4:00-5:00pm California, 18-February 2021
7:00-8:00pm Washington DC, 18-February 2021
3:00-4:00am Kenya, 19-February 2021
11:00am-12:00pm Sydney, Australia 19-February 2021
The Bay of Bengal, while split by national boundaries and even our concepts of distinct South and Southeast Asian regions, is re-emerging as a connected geographic and demographic space. Some of Asia’s most consequential transnational policy challenges will be most starkly presented here, across the borders of India, Bangladesh, and Burma – and traditional policy-making structures are already struggling to cope with environmental disasters, the mass movement of people, and the yawning need for economic connectivity. This webinar will examine these policy challenges, from the fragility of the Sundarbans ecosystem to the transnational implications of the Burma coup, and whether existing state and multilateral institutions are capable of addressing them.
Kelley Eckels Currie served as U.S. Ambassador-at-Large for Global Women’s Issues and the U.S. Representative at the United Nations Commission on the Status of Women. Prior to her appointment, she led the Department of State’s Office of Global Criminal Justice (2019) and served under Ambassador Nikki Haley as the United States’ Representative to the UN Economic and Social Council and Alternative Representative to the UN General Assembly (2017-2018). Throughout her career, Ambassador Currie has specialized in human rights, political reform, development and humanitarian issues, with a focus on the Asia-Pacific region. She has held senior policy positions with the Department of State, the U.S. Congress, the Project 2049 Institute, and several international and non-governmental human rights and humanitarian organizations. Ambassador Currie holds a Juris Doctor from Georgetown University Law Center.
Tanaya Dutta Gupta is a PhD Candidate in Sociology at the University of California, Davis. Tanaya’s dissertation research focuses on climate change, (im)mobilities and borders in the Bengal delta region of Bangladesh and India. Her educational background includes MA in Sociology and Geography. As visiting researcher with the International Centre for Climate Change and Development and collaborator with the Observer Research Foundation, Tanaya participates in policy conversations through her research. Her research has been funded by the National Geographic Society and UC Davis Graduate Program Fellowships.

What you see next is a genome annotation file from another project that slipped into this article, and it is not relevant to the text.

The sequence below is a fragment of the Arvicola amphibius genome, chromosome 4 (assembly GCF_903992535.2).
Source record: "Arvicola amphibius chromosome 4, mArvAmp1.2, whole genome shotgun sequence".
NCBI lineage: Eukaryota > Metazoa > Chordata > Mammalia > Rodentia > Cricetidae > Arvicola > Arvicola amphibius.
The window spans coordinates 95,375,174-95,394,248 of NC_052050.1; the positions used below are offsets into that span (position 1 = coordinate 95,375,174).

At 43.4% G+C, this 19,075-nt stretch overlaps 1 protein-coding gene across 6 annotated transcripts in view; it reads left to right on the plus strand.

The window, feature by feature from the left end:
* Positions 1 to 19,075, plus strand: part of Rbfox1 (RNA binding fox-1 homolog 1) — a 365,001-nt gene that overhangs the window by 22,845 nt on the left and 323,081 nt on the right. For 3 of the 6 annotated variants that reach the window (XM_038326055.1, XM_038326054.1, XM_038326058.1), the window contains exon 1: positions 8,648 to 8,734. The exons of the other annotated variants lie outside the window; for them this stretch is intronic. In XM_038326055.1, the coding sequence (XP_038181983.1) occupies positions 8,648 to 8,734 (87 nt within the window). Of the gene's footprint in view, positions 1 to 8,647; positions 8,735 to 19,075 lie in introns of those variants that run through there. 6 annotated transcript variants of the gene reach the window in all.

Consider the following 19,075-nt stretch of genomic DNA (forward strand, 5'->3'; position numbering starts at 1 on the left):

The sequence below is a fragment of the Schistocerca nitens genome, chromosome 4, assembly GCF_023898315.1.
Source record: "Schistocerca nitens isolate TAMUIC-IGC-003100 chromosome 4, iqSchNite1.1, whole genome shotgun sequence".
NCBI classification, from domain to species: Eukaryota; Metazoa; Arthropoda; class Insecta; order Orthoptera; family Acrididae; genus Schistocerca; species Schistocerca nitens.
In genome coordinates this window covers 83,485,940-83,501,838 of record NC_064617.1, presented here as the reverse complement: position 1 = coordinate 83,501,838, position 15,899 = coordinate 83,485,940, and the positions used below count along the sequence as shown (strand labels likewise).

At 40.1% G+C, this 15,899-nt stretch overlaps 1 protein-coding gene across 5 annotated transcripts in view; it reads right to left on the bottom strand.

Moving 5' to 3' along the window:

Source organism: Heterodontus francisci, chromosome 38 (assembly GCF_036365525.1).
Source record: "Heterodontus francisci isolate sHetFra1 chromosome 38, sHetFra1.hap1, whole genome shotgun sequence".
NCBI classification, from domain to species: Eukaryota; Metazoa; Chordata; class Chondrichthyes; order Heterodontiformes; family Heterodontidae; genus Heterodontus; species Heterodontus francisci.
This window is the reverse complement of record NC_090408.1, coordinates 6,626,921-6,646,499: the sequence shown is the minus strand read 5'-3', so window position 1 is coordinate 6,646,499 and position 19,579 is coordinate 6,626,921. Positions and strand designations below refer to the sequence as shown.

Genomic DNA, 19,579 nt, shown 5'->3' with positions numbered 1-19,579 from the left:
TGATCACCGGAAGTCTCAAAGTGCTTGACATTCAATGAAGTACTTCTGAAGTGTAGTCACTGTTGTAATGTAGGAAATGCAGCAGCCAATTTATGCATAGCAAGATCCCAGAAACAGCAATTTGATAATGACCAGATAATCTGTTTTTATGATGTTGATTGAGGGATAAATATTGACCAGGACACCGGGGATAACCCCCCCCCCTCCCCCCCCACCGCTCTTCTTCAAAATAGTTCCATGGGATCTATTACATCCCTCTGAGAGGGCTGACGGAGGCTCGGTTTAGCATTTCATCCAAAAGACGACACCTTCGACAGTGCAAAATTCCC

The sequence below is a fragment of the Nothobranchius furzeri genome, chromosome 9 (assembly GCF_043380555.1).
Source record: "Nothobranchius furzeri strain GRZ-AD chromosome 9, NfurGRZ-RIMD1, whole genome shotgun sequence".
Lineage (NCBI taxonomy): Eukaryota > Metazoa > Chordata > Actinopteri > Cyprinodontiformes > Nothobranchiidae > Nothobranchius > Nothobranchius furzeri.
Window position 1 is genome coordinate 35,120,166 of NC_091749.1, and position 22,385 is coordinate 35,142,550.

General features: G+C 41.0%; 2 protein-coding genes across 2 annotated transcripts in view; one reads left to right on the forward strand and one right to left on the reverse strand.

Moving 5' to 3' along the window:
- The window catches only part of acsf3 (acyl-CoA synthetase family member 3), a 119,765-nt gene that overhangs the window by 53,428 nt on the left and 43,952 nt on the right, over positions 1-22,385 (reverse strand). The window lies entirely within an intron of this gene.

Constantino Xavier is a Fellow in Foreign Policy and Security Studies at the Centre for Social and Economic Progress, in New Delhi, where he leads the Sambandh Initiative on regional connectivity. He is also a non-resident fellow in the Foreign Policy program at the Brookings Institution. His research and publications focus on India’s changing role as a regional power, and the challenges of security, connectivity and democracy across South Asia and the Indian Ocean. Dr. Xavier regularly lectures at various Indian, European and American universities, as well as at civilian and military training institutions in India. He holds a Ph.D. in South Asian studies from the Johns Hopkins University, School of Advanced International Studies, and an M.A. and M.Phil. from Jawaharlal Nehru University.
Arzan Tarapore is the South Asia research scholar at the Shorenstein Asia-Pacific Research Center at Stanford University, where he leads the newly-restarted South Asia research initiative. He is also a senior nonresident fellow at the National Bureau of Asian Research. His research focuses on Indian military strategy and contemporary Indo-Pacific security issues. He previously held research positions at the RAND Corporation, the Observer Research Foundation, and the East-West Center in Washington. Prior to his scholarly career, he served as an analyst in the Australian Defence Department, which included operational deployments as well as a diplomatic posting to Washington, DC. Arzan holds a PhD in war studies from King’s College London.